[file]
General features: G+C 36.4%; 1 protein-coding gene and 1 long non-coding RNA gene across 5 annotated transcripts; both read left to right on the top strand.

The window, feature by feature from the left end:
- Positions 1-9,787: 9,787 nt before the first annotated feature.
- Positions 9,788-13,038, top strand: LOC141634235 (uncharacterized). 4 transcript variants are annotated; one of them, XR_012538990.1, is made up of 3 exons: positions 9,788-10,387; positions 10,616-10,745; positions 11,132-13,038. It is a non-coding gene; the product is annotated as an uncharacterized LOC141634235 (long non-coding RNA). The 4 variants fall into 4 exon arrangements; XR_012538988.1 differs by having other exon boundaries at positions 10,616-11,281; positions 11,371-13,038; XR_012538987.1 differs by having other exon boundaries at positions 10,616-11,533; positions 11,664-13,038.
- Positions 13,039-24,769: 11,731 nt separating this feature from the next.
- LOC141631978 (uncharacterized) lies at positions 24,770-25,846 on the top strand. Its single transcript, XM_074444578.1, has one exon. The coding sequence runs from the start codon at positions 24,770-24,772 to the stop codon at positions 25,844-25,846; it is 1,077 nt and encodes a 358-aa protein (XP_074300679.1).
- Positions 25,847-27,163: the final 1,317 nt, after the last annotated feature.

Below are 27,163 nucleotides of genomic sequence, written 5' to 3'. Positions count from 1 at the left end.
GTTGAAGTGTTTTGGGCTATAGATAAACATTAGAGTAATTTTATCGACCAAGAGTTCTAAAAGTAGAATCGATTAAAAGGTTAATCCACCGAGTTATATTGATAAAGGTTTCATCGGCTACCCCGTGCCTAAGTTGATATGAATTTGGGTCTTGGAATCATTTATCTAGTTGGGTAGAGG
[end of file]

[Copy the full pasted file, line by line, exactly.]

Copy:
General features: G+C 36.4%; 1 protein-coding gene and 1 long non-coding RNA gene across 5 annotated transcripts; both read left to right on the top strand.

The window, feature by feature from the left end:
- Positions 1-9,787: 9,787 nt before the first annotated feature.
- Positions 9,788-13,038, top strand: LOC141634235 (uncharacterized). 4 transcript variants are annotated; one of them, XR_012538990.1, is made up of 3 exons: positions 9,788-10,387; positions 10,616-10,745; positions 11,132-13,038. It is a non-coding gene; the product is annotated as an uncharacterized LOC141634235 (long non-coding RNA). The 4 variants fall into 4 exon arrangements; XR_012538988.1 differs by having other exon boundaries at positions 10,616-11,281; positions 11,371-13,038; XR_012538987.1 differs by having other exon boundaries at positions 10,616-11,533; positions 11,664-13,038.
- Positions 13,039-24,769: 11,731 nt separating this feature from the next.
- LOC141631978 (uncharacterized) lies at positions 24,770-25,846 on the top strand. Its single transcript, XM_074444578.1, has one exon. The coding sequence runs from the start codon at positions 24,770-24,772 to the stop codon at positions 25,844-25,846; it is 1,077 nt and encodes a 358-aa protein (XP_074300679.1).
- Positions 25,847-27,163: the final 1,317 nt, after the last annotated feature.

Below are 27,163 nucleotides of genomic sequence, written 5' to 3'. Positions count from 1 at the left end.
GTTGAAGTGTTTTGGGCTATAGATAAACATTAGAGTAATTTTATCGACCAAGAGTTCTAAAAGTAGAATCGATTAAAAGGTTAATCCACCGAGTTATATTGATAAAGGTTTCATCGGCTACCCCGTGCCTAAGTTGATATGAATTTGGGTCTTGGAATCATTTATCTAGTTGGGTAGAGG